The recent flooding in the mid-state has pointed out some of the glaring problems with South Carolina’s infrastructure. Even before the floods, the issue of deteriorating roads has been foremost, with discussion about how to fund road repairs. This isn’t a new problem, though. The question about how to develop and maintain adequate infrastructure is not a “one and done” proposition. First there was the King’s Road and Great Wagon Road, then in the 1820s it was the development of the Santee Canal and the State Road. The development, maintenance, and funding of an adequate means of transportation was, and always will continue to be an issue.
In the last post I made a few comments about the roads around Greenville – basically trails that connected town to town. The condition of those roads was often appalling. This was true for the entire country around the turn of 20th century. The automobile was just taking off, but getting anywhere proved to be a challenge. Thus, the Good Roads Movement was born. Continue reading “In Search of Good Roads for South Carolina”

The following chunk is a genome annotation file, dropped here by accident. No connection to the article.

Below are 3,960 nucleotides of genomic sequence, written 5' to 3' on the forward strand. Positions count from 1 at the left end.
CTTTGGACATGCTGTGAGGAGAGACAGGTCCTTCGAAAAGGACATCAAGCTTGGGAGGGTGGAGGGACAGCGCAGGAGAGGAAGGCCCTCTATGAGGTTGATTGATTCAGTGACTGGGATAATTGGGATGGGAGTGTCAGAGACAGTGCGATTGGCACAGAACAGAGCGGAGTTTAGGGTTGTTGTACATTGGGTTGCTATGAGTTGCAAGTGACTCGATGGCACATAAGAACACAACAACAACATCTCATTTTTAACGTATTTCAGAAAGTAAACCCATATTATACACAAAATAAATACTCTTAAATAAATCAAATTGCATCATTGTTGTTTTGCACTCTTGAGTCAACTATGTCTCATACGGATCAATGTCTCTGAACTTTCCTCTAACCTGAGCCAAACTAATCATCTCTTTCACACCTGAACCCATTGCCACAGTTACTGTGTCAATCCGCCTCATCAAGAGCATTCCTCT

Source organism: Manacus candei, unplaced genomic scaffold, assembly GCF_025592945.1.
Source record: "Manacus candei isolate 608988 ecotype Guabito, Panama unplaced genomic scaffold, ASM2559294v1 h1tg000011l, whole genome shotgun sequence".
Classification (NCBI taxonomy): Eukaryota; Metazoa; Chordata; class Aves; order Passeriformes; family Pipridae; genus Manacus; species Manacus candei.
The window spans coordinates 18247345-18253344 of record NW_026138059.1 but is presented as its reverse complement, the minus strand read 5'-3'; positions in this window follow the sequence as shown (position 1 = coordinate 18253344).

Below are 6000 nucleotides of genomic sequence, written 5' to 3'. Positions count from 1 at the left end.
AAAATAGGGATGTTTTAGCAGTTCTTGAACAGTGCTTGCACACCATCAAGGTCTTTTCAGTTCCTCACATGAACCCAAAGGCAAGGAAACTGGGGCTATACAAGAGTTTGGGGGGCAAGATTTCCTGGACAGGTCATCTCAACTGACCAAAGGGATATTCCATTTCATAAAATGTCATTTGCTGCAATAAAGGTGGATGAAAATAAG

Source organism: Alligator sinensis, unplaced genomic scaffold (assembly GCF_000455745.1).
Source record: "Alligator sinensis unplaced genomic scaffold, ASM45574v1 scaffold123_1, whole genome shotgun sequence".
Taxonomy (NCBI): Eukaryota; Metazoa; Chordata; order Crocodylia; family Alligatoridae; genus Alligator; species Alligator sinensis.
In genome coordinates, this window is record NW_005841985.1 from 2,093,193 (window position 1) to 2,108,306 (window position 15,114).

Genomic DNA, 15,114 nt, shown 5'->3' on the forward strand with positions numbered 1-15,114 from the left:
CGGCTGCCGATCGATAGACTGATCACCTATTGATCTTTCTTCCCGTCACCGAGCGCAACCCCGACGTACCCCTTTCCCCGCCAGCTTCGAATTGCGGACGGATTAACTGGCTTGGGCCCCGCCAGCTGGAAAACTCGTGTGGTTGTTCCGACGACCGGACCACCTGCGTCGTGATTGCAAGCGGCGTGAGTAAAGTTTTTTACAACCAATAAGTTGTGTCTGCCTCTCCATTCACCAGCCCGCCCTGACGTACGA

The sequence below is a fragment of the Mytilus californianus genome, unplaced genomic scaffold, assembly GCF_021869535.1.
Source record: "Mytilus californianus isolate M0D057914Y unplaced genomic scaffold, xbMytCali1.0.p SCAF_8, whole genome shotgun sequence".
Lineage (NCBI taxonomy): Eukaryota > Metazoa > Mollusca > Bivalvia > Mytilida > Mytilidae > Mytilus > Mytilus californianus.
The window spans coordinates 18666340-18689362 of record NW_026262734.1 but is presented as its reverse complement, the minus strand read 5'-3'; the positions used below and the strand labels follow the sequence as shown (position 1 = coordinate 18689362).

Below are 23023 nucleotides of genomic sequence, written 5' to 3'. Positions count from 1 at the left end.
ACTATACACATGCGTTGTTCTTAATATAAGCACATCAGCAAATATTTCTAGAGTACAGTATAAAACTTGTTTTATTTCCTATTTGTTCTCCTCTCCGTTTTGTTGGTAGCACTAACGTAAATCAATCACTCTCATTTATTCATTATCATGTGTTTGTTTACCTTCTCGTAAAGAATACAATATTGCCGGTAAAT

My late father-in-law had a problem with Greenville. He grew up in the wilds of Idaho along the Salmon River. However, he spent most of his adult life in large western cities, namely Los Angeles, where the streets are laid out in neat, tidy grids. Greenville’s streets always left him bewildered.
Whenever he gave me trouble about my hometown, I would reply that it makes perfect sense – Laurens Road goes to Laurens, Augusta Road goes to Augusta, etc. While that’s true, there are lots of other…questionable routes, and I could see how someone not from here would be very confused. Greenville’s streets are based on an early 19th Century design, and that pattern STILL influences our traffic. Continue reading “The Streets of Greenville”
There’s a reason I named this blog RandomConnections. The URL RandomThoughts was taken…but that’s beside the point. Time and time again the idea of “random connections” has proved itself to be the more appropriate title, as tenuous threads appear that seem to bind disparate ideas together. Such was the case this past week.